Sunday, June 06, 2010

Preaching quote

"The whole concept of 'preaching' as necessarily involving taking a particular text and then developing it for a half hour or more is more a learned activity than one which is directed by NT example." -- Mike McInnis


Adrian Neal said...

Likely true...but then again, "New Testament preachers" didn't have the completed Word (or for many centuries the 66 books of the Bible bound as one volume) to preach from as a reference.

But I agree that the "craft of preaching" (always alliterating, outlining, sub-points,etc.) has seemingly developed into an "art form" when it should be Spirit-led.

RCope said...

I am not sure I can agree with that quote, especially in light of Nehemiah 8:8.

Anonymous said...

It is certainly sad that preaching has evolved into a mere art form. Many are now employing different techniques to try and "connect" with a congregation. I would surmise this is largely due the modern day church goer who may find a solid and inspiring message otherwise too boring. I would blame the many external factors in society as perhaps lessening the attention span of an individual. I guess they have too many other things on their mind.

You might could compare it to news broadcasting and reporting of late. The phrase of "dumbing it down by tarting it up," was used recently to describe the efforts by the media to reach the younger generation. I would certainly agree with this. there was a time when you could get more news in 15 minutes than what it takes some to present in 3 hours now. And so much of it is absolute garbage which is not newsworthy to begin with. Today it seems that some preachers resemble stand-up comics more than anything else.

The greatest semenary in the world can not make an effective minister if they are not Spirit-led and their intentions are right. I have noticed that some prefer to use the term "teaching" rather than "preaching" as of late. But are they really teaching to start with?

I recall a conversation with an older minister quite a few years back on this subject. He thought the time would come when preaching as we know it would vanish all together. That time may be coming sooner than we think.

Jonathan Melton said...

Preaching (as all would agree) is the method God uses to reach the lost when one is called of God, relies on the Holy Spirit, and preaches the Word of God in truth and not one's own interpretation. However, I have to agree with Bro. Adrian that you can get caught up in alliteration, or illustration, human logic or psychology, comedy, or any other thing and not depend on God. A good read would be 1 Corinthians 2.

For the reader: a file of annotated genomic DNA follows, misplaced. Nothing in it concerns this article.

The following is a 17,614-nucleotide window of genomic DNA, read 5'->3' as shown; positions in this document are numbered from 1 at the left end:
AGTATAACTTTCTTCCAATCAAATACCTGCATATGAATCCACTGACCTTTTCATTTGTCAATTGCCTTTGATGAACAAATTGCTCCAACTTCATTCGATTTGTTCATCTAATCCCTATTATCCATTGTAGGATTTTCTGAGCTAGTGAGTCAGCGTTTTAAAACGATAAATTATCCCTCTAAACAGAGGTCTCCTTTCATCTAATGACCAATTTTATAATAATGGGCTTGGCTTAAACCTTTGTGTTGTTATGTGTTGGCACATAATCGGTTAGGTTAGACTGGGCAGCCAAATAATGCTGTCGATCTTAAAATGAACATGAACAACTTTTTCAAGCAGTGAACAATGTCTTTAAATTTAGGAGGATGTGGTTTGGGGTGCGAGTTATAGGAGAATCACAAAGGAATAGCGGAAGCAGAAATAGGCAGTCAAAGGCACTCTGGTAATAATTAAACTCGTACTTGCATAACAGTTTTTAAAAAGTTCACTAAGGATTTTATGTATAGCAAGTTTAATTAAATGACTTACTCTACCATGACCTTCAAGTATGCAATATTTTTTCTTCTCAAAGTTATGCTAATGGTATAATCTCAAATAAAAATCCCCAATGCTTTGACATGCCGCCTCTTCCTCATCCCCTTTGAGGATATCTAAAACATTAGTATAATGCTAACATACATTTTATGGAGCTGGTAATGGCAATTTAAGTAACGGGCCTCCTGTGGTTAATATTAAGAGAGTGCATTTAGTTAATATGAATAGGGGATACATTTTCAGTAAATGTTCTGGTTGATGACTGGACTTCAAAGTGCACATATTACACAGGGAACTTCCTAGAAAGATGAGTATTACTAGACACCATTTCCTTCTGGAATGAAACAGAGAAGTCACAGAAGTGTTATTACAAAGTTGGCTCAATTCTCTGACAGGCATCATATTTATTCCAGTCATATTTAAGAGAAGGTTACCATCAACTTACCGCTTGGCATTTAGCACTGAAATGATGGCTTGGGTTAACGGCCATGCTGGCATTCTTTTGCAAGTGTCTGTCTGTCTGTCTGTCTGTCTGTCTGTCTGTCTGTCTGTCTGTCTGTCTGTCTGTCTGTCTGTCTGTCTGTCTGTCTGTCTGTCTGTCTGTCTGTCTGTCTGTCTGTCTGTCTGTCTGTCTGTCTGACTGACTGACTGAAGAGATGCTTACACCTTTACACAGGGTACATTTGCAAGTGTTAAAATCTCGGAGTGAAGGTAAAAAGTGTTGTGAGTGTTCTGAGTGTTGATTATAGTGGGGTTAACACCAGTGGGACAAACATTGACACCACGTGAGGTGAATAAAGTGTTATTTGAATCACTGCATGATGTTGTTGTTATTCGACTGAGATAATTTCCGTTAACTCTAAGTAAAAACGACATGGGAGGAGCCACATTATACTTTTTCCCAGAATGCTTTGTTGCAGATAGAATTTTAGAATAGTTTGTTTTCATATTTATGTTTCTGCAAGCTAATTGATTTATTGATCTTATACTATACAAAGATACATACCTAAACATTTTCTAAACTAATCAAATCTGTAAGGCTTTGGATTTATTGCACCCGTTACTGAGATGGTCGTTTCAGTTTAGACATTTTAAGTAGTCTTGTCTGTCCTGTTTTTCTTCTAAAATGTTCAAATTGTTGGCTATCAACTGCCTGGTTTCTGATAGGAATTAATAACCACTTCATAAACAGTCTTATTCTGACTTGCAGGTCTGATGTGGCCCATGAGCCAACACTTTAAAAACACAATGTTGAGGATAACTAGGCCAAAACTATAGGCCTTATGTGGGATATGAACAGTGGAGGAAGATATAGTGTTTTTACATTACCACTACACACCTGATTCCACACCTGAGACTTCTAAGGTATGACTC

R. L. Vaughn said...

Beyond just being annoyed by the turning of preaching into a business and a craft, I do think Mike McInnis has a point.

The incidents recorded in the New Testament we mostly obviously think of as sermons took place generally in a public and/or evangelistic setting and were not particularly expository. The meetings of the church seem to be more interactive and less "lecture-like".

RCope said...

Bro. R.L., I see what you are saying. I think, however, the difference between the sermons we see in the Scriptures and the sermons today is that their sermons were more revelatory and ours is explanatory. They were instruments used of God to reveal His message. We are servants of God to explain the revelation that has already been given. I am in complete agreement with you about turning preaching into a "business." In my opinion, we do not need pulpiteers. We need preachers of the Word.

Adrian Neal said...

On YouTube (be careful there) there are some very good public preachers. Some are a bit kooky, of course, but if you type in a search such as "public preaching" and go particularly to guys who try to preach on college campuses, you will see preachers who are verbally attacked almost immediately. Some are good at briefly responding and continuing preaching and others are not.

Street preaching can also be a search. This was some of the type preaching I guess you are talking about Bro. Robert.

R. L. Vaughn said...

Bro. Adrian, I would say yes, encompasses, but not limited to, that. To state my main point plainer is that I think in general preachers spend too much time lecturing and not enough time interacting with the congregation. Some of it is needed -- there needs to be plain uninterrupted Bible exposition. Some of it is tradition -- it has always been done that way. Some of it is "comfort zone" or dictatorial power -- who wants to be challenged on what they're teaching? Just put it out there and walk away. Some of it is ego -- some preachers are enamored with the sound of their own voice. (Hope that makes sense.)

I think there is also some element related to what Brother Copeland mentioned -- a sense in which our preaching cannot be like the apostles. Their preaching, at least some of it, was by direct inspiration and they were revealing truths in a dogmatic way that we cannot.